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Defense driving U.S. game

ATHENS, Greece -- Sitting on the gym floor, her sneakers off and back against the wall, Sheryl Swoopes looked and felt relaxed. Practice was over and soon she'd be spending the rest of the day with her 7-year-old son, Jordan.

Swoopes knows to savor such moments because, on the basketball
court, things are getting tense in these Olympics.

The medal round is here.

First up for Swoopes and her teammates: a quarterfinal game
Wednesday with Greece, not the strongest of opponents, but
certainly the best supported.

"There's definitely more pressure on us now that we advanced,"
Swoopes said. "I think people expect us to come here and win the
gold medal. We expect to win the gold medal and we're not going to
be happy or satisfied with anything less than that.

"But it's going to be tough."

The United States has swept past every team in its path so far
in its drive for a third straight gold medal. With strong inside
play, relentless rebounding and harassing defense, the Americans
won their five preliminary round games by an average of 29 points.

Though a bit costly because guard Katie Smith was lost with a
knee injury, the games served their purpose of giving the U.S.
players a chance to become a team. While some of the players
trained together off last winter and spring, coach Van Chancellor
never had everyone together until they assembled in New York on
Aug. 2.

"Not to say I doubted our team, but there probably were a few
question marks because we didn't have much time together," said
Swoopes, who's playing in her third Olympics. "But to see how far
we've come ... I'm very confident in every player we have on this
team.

"I feel like every player deserves to be here. Every player on
this team is going to contribute in one way or another, whether
they play two minutes or 30 minutes or seven minutes."

The most obvious problem has been turnovers, an average of 19 a
game. Too many passes have sailed out of bounds instead of into the
hands of a teammate.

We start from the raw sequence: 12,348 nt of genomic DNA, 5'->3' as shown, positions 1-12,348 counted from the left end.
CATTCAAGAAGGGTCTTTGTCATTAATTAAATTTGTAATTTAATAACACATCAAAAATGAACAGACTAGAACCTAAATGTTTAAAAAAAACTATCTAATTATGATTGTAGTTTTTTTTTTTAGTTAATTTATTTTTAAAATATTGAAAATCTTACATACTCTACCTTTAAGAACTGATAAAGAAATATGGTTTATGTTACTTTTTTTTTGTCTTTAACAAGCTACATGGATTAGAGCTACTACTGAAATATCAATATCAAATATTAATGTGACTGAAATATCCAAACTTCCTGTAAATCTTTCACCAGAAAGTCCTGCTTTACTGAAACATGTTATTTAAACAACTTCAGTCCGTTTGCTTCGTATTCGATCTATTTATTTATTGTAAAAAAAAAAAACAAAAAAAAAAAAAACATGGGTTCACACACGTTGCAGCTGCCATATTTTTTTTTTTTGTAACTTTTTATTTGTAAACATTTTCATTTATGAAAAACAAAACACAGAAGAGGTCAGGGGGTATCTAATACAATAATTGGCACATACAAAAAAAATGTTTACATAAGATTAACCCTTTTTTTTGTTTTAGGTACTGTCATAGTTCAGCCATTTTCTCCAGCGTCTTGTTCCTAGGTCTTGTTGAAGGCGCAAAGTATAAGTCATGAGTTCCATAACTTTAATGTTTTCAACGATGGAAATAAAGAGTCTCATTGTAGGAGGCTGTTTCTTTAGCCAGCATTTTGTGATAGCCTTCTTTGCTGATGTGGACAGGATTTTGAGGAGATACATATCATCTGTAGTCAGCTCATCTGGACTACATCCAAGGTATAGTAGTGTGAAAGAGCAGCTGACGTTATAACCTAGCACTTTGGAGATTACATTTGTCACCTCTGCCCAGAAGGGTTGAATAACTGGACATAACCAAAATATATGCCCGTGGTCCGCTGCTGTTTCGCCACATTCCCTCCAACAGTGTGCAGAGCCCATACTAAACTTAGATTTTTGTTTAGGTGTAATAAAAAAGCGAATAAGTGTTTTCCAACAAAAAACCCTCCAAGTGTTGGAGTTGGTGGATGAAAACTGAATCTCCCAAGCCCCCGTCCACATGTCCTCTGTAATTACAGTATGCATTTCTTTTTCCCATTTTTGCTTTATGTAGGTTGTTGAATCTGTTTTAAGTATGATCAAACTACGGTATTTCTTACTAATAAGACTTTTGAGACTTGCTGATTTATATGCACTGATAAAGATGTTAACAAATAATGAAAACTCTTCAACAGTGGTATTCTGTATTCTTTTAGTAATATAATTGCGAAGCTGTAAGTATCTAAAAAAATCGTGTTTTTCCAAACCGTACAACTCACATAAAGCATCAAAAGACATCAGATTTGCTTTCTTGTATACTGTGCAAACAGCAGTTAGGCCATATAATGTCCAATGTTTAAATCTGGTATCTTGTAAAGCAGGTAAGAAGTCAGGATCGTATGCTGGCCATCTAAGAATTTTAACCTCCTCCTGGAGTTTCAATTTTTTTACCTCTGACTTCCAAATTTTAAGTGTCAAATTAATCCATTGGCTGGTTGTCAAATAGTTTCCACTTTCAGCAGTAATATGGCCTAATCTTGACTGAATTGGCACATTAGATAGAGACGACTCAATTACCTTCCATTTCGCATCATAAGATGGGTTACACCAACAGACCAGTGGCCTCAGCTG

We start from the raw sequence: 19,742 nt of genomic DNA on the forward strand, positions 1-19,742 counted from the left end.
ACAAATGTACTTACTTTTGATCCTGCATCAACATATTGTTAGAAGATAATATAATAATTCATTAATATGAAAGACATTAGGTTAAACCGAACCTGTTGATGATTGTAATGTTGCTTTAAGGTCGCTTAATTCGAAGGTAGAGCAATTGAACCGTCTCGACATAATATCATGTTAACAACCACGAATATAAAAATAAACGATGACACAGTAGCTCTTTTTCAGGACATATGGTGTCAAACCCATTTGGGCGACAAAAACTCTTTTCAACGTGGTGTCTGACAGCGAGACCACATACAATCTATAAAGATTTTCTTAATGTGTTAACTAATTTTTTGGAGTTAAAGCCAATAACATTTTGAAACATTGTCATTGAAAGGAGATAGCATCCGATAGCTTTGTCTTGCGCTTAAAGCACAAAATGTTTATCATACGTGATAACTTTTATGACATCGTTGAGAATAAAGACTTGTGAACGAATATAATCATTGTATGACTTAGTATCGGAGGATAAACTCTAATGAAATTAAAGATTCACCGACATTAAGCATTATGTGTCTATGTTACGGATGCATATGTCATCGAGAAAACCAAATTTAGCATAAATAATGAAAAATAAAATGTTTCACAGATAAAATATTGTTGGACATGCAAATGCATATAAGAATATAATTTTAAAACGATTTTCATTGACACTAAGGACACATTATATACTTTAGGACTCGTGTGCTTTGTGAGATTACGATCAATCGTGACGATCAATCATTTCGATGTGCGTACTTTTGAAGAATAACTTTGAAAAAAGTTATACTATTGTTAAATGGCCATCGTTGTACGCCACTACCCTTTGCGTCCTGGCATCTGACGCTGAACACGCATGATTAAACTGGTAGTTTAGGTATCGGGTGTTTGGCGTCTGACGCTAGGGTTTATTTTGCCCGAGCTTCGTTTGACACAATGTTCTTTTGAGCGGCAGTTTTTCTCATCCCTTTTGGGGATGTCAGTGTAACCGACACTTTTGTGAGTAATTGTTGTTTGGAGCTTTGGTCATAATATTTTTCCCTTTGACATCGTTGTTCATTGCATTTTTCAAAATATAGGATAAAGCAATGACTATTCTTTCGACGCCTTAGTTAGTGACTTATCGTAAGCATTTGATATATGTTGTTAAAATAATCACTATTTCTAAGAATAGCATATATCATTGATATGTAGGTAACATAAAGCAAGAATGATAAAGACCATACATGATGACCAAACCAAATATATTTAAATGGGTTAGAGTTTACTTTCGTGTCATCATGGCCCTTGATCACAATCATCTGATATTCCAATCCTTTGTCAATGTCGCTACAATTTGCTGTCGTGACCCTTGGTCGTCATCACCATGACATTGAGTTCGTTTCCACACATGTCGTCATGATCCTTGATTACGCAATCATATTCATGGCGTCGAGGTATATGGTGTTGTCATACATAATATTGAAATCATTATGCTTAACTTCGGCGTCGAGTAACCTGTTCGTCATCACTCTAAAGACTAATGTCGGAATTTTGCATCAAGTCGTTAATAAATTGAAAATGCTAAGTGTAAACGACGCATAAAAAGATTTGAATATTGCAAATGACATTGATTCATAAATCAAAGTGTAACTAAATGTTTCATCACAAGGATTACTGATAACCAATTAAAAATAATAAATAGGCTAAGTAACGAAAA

"We're turning the ball over sometimes because we're careless
and then we are too unselfish," Chancellor said. "We're giving up
shots. We ought to go ahead and shoot the ball instead of trying to
pass to a teammate. It's the first time in history a coach has said
we ought to quit being so unselfish."

The turnovers haven't been critical because the United States
has forced so many itself with that nasty defense. The Americans
are averaging 16 steals a game and have held opponents to 33
percent shooting.

"We're winning, we're playing well, our chemistry is great,"
Tina Thompson said. "We're moving forward. We're in the medal
round, so this is kind of all or nothing right now. It's time to
put it all out there."

No one is enjoying this experience more than Thompson, who has
been one of the top players in the WNBA for years but was never on
an Olympic or world championship team before this. Not that she
hadn't tried. She just had some rotten luck.

Injuries kept Thompson off the world championship teams in 1998
and 2002, both of which won gold medals, and she was only an
alternate for the 2000 Olympic team, missing out on the gold medal
run in Sydney.

When USA Basketball asked her to be part of the core group for
Athens, Thompson had to think about it. Did she want to set herself
up for the possibility of more disappointment? Then she thought
about winning a gold medal and that did it.

"I guess that's the gist of it, to win the gold medal,"
Thompson said. "And the group of players that had been put
together was awesome. I think that definitely helped in making my
decision, being a part of such a special group."

The United States-Greece winner will play the Russia-Czech
Republic winner in Friday's semifinals. In the other quarterfinal
bracket, Australia meets New Zealand and Spain plays Brazil.
Australia was the silver medalist in Sydney and Brazil took the
bronze.

The semifinal winners meet Saturday for the gold; the losers
play for the bronze.

"Right now, we haven't done anything in our minds," Chancellor
said. "Because in the USA, you're measured by how you do in the
medal round. Nobody cares what we did in those other five games.
What we're measured by is what we do in the next three."

The U.S. team will play those games without Smith, a 2000
Olympian and a deadeye on the perimeter. Smith tore cartilage in
her right knee in Sunday's game with China and will miss the rest
of the Olympics.

Diana Taurasi, who led the team with 19 points against China,
will get the minutes Smith would have played.

"The way she practiced [Tuesday], she's ready," Chancellor
said. "She had a great game the other night. She's rolling right
now."

And so is the entire team.